This ignorance points to the boundaries these authors have placed around themselves. The walls to protect themselves that they actually THINK of writing “hunger is a consequence of laziness”! The Nicaraguan people are some of the most hard-working people in the world and the hungriest.

Maria gets up before the sun rises, stokes the cook stove and puts the beans on to cook. She sweeps dirt floor of the house. The baby wakes and she nurses the baby. She and her four children gather what they can from the street that might be usable. She then irons the four uniforms heating the iron on the fire.. After being up and working for over an hour, she begins scrubbing them down in the pila (a wash basin). Her husband comes home from working as a guard all night, seven days a week for about $75/month. He is tired and hungry.

Maria puts some leftover rice from last night’s meal on the table and the few jocotes they harvested from their tree. All eat…and all are hungry still. Children go off to school. Husband collapses in the hammock strung in the wee, hot backroom of the tiny house.

Maria cleans up. She scrubs his uniform and a few other clothes on the washboard of the pila and hangs them on barb wire to dry. She then goes out and walks the neighborhood selling a few tomatoes she grew. With what money she has left of her husband's wage and from what she has sold she buys a 1/4th cup of oil, 1 cup of rice, and 1 cup of sugar for the drink and to give them calories.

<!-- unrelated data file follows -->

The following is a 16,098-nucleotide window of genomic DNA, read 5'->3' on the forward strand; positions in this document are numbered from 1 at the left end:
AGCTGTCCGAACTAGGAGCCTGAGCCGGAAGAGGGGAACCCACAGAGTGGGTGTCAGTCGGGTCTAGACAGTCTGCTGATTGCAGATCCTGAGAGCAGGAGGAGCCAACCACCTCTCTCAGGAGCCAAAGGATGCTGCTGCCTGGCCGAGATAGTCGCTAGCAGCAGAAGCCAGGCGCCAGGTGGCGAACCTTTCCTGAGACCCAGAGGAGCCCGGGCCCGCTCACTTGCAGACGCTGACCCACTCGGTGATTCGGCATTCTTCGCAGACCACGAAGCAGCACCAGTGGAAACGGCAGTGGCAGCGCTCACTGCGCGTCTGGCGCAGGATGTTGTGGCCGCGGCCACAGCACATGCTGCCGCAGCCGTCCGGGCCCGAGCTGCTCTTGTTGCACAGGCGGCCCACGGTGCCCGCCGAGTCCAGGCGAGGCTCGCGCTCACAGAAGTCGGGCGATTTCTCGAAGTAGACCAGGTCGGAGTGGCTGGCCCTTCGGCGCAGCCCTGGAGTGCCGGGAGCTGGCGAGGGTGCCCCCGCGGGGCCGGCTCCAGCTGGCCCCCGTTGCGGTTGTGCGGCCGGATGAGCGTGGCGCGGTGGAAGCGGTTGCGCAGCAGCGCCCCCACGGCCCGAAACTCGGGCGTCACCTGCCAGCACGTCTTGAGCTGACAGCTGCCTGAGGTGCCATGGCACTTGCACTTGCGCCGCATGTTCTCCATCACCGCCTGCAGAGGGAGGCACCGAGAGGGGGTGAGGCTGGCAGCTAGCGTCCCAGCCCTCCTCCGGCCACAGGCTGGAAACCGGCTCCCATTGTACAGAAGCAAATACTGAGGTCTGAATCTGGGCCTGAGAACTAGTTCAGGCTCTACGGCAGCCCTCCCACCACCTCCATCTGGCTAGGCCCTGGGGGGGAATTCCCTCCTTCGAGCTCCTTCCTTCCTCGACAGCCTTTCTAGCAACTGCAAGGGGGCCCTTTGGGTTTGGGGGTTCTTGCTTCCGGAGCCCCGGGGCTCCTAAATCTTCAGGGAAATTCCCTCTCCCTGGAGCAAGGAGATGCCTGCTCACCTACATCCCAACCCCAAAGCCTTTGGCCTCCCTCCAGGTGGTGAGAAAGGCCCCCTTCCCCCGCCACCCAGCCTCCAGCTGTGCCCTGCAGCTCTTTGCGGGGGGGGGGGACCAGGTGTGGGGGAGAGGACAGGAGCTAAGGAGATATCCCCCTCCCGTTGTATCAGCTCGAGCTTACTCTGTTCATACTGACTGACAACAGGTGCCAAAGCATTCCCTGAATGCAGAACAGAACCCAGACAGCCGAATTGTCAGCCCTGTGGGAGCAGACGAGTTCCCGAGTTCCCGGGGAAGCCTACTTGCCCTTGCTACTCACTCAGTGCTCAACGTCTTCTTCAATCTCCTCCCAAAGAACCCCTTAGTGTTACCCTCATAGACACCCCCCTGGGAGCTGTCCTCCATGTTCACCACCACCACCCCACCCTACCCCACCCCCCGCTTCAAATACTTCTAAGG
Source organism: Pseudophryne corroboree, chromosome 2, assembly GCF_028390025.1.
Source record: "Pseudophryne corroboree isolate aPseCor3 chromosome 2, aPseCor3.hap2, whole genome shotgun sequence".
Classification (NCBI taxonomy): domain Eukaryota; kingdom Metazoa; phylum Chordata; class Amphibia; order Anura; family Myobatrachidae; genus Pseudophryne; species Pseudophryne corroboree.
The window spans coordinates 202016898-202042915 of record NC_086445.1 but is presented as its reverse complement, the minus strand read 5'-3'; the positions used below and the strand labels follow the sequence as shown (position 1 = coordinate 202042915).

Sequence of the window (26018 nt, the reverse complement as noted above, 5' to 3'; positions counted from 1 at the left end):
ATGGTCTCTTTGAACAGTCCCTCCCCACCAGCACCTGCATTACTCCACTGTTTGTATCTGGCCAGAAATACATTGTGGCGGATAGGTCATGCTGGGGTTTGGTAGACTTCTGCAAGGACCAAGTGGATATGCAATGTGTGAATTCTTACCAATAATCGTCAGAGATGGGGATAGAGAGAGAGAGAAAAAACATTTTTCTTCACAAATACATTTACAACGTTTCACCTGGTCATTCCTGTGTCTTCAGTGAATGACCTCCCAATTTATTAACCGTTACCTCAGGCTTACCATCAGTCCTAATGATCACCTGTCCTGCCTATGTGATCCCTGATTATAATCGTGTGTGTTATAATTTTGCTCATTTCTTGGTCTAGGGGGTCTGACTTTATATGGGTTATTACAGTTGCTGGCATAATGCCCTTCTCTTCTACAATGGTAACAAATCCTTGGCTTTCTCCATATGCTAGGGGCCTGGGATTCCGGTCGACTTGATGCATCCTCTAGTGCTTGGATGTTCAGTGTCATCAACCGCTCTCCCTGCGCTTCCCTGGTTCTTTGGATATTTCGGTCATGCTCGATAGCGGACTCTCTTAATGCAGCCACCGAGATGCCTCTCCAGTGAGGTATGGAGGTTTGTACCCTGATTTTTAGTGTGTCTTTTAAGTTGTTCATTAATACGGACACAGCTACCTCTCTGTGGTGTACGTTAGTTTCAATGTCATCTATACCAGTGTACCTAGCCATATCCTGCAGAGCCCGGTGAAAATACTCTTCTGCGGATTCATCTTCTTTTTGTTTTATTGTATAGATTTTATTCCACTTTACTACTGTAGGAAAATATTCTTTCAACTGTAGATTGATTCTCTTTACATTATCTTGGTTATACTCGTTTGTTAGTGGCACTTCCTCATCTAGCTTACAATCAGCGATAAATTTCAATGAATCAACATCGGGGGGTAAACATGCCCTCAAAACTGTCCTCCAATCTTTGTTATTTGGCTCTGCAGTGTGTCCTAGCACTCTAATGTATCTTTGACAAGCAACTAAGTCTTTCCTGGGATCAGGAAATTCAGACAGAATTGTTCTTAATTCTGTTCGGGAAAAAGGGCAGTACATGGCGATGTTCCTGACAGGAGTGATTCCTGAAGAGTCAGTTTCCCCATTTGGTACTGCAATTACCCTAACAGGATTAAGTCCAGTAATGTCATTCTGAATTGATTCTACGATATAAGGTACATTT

She comes home in time to take down the dry uniform, iron it for work that night, cook the rice and she found four oranges in the trash that she can make refresco with. The children return and they eat…saving some for the father who will rise later so he can be awake at his security job. After cleaning again…always stoking the fire with twigs she scrubs the four school uniforms so they will be ready for school.

During the day she has swept her dirt floor and dirt yard eight times. She and the children have hauled buckets of water seven times for cleaning, washing, bathing, cooking, and drinking. She has managed her children, helped with their homework (if she can), helped her husband eat and get ready. Chased other animals out of her yard to protect her few tomato plants. All in temperatures averaging 95°! As the temperatures drop she pulls out a few tortillas she managed to trade with a neighbor…a tiny bit of rice…a few beans. They eat…they soon go to bed…hungry.

Maria is not lazy…Maria is oppressed. Would the author of Proverbs had said that to the Israelites when they were in bondage in Eygpt?

The most filled people in the world are the laziest…they let money make their money. They would not know how to cook beans on a open fire, or go house to house to sell tomatoes for pennies.

Hunger is NOT a consequence of laziest…at least not for the majority of this earth’s popluation. It is the consequence of oppression. Remember that when people spout unreasonable platitudes….for Maria’s sake.